I can identify with just about everyone in the Easter story. Just about.
Peter’s denial rings so true that I weep. Good intentions and desires often fall victim to my human heart and I fail.
Thomas, dear Thomas. How I, we, too often want proof…we aren’t comfortable with the mystery – would prefer certainty, thank you very much!
And Judas….oh Judas. For me, Judas is perhaps the most tragic figure in all of human history. I feel Judas in me each and every time I attempt to get ahead of God’s will…to try and nudge God into action that fits my timeline. Judas is there. My heart hurts for Judas.
I can relate to Pilate who in this unwillingness to speak up…to speak truth to his knowing and his understanding -even as an outsider. In his attempt to wash his hands of an ugly situation becomes a party to an act of murder. There is a lesson there.
And Caiphas and the high priest – their need to protect what they believe to be truth completely blinds them to the God who stands before them. They are looking for God in the temple and miss that God is instead breaking bread with the outcast, healing sinners, and listening to the broken. So convinced are they in their own understanding that they try and kill the God they profess to worship and love.
And mother Mary – my mother’s heart breaks for her. I see her at the cross and for a moment when I try and stand in her place the tears stream for the loss of a beloved child.
Mary Magdalene – John tells us she is the first to see the truth. To know that the story is not yet complete. At the intimate saying of her name, “Mary”, she is given the gift of knowing the Christ lives. I break into a large grin when I imagine her joy.
It is of course Jesus and his actions that stump me every time. I am like a voyeur reading the gospel accounts – I see myself peering around corners, listening, questioning, trying to understand. I follow behind as Jesus teaches beside lakes, in the temple, next to tax collectors. When riding a donkey into Jerusalem I walk behind maybe even adding my shouts to the chorus of followers – at once in triumph and then in accusation. But I know – we know what comes next.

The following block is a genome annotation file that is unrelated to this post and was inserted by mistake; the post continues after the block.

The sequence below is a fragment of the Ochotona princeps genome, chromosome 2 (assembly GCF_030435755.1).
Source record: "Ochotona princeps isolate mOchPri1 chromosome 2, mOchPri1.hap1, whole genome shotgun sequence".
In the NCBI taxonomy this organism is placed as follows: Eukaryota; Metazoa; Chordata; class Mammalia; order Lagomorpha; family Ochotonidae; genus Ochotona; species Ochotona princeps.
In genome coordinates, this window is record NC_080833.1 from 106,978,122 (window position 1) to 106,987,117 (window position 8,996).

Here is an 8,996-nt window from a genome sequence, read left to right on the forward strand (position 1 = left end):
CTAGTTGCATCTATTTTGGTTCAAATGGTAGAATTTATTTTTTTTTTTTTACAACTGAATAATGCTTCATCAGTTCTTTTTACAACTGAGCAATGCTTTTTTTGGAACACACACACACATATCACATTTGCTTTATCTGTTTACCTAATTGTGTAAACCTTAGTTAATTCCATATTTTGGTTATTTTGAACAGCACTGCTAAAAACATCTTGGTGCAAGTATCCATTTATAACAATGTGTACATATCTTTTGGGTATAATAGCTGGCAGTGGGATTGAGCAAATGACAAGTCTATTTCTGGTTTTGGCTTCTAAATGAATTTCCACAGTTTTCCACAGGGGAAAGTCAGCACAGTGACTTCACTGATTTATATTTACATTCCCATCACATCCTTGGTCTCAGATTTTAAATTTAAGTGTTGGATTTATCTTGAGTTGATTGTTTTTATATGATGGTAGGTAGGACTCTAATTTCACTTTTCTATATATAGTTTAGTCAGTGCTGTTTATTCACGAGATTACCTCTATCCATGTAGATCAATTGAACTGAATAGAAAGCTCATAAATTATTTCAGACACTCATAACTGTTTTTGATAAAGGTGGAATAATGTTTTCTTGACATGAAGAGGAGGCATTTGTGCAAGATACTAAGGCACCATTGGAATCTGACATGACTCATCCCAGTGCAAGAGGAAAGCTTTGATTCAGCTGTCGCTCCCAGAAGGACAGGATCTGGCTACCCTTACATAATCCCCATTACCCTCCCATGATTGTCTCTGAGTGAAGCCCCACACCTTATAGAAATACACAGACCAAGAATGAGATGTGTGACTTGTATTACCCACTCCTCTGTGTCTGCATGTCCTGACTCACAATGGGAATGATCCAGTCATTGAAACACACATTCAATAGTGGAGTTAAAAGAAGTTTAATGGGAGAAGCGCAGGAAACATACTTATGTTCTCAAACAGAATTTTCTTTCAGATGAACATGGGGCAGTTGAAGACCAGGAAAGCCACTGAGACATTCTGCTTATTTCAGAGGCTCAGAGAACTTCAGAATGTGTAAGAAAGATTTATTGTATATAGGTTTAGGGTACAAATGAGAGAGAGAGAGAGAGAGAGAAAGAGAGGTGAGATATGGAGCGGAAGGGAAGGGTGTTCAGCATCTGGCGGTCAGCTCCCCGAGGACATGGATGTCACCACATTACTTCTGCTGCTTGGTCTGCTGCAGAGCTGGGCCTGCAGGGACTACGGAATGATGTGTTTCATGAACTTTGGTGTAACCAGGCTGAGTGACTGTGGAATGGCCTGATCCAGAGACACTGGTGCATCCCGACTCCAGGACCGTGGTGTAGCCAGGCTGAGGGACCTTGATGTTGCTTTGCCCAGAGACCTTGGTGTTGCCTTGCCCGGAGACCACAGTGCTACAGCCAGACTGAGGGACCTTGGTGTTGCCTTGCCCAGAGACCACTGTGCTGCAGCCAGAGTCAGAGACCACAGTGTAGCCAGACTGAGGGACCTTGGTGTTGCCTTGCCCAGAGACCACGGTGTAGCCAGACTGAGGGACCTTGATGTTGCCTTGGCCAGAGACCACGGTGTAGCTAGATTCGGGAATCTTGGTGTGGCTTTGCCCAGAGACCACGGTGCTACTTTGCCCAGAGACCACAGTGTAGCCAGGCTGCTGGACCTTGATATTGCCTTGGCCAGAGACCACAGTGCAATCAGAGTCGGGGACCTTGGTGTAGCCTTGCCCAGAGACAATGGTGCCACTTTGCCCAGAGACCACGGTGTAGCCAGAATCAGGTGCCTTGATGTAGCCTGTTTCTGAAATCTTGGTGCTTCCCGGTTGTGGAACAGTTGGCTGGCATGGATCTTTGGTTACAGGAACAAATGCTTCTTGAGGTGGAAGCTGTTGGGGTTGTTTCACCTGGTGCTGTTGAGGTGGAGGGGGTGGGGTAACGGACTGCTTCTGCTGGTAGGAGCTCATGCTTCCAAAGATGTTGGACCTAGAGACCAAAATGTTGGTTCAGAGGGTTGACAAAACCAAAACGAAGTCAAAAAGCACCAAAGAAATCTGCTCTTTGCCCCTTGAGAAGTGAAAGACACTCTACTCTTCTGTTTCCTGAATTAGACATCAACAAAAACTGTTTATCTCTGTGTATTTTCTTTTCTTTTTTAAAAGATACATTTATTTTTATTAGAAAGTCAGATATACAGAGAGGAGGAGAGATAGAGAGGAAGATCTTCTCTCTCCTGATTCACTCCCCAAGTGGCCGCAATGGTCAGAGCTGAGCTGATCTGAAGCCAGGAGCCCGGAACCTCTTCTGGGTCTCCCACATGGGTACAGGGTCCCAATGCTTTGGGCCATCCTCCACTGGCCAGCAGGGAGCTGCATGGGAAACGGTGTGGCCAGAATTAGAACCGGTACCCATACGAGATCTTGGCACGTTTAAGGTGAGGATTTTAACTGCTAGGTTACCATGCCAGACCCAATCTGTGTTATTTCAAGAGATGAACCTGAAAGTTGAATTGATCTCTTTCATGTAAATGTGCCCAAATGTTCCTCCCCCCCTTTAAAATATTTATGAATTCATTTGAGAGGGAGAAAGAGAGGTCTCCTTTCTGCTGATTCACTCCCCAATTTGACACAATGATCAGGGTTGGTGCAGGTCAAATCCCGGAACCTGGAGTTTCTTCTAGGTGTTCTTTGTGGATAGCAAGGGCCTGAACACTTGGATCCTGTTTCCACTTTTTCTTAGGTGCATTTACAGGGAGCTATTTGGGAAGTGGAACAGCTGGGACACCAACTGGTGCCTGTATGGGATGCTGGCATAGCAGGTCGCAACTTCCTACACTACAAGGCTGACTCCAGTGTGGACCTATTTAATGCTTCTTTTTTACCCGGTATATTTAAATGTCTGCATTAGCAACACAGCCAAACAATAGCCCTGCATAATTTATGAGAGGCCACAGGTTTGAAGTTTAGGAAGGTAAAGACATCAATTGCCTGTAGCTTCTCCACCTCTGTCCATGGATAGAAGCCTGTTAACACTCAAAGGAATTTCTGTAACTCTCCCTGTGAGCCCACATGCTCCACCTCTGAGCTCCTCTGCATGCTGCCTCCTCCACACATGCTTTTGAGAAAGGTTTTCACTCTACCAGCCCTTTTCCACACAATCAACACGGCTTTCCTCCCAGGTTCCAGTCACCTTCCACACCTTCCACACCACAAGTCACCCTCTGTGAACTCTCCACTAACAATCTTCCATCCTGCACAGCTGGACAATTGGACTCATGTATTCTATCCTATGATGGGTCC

Jesus is charged and sentenced by Roman law. In the violent world of the Roman Empire, he is given the cruelest and harshest of sentences – crucifixion. After turning over his life and death to God – he accepts God’s will. In the midst of his pain and suffering he choses grace and forgiveness. And in so doing, he transforms an ugly symbol of execution into a symbol of redemptive and co-suffering love. He gives us a vision of another way.
His life overcame death – physical, emotional and spiritual death. He teaches us how to awaken from our own tombs – tombs formed from disease, addiction and despair – to rise up, to come out and to follow a loving God into a hurting world.
This is a story for our time – for our world. Because God so loved the world – because of Easter morning, there is always Hope.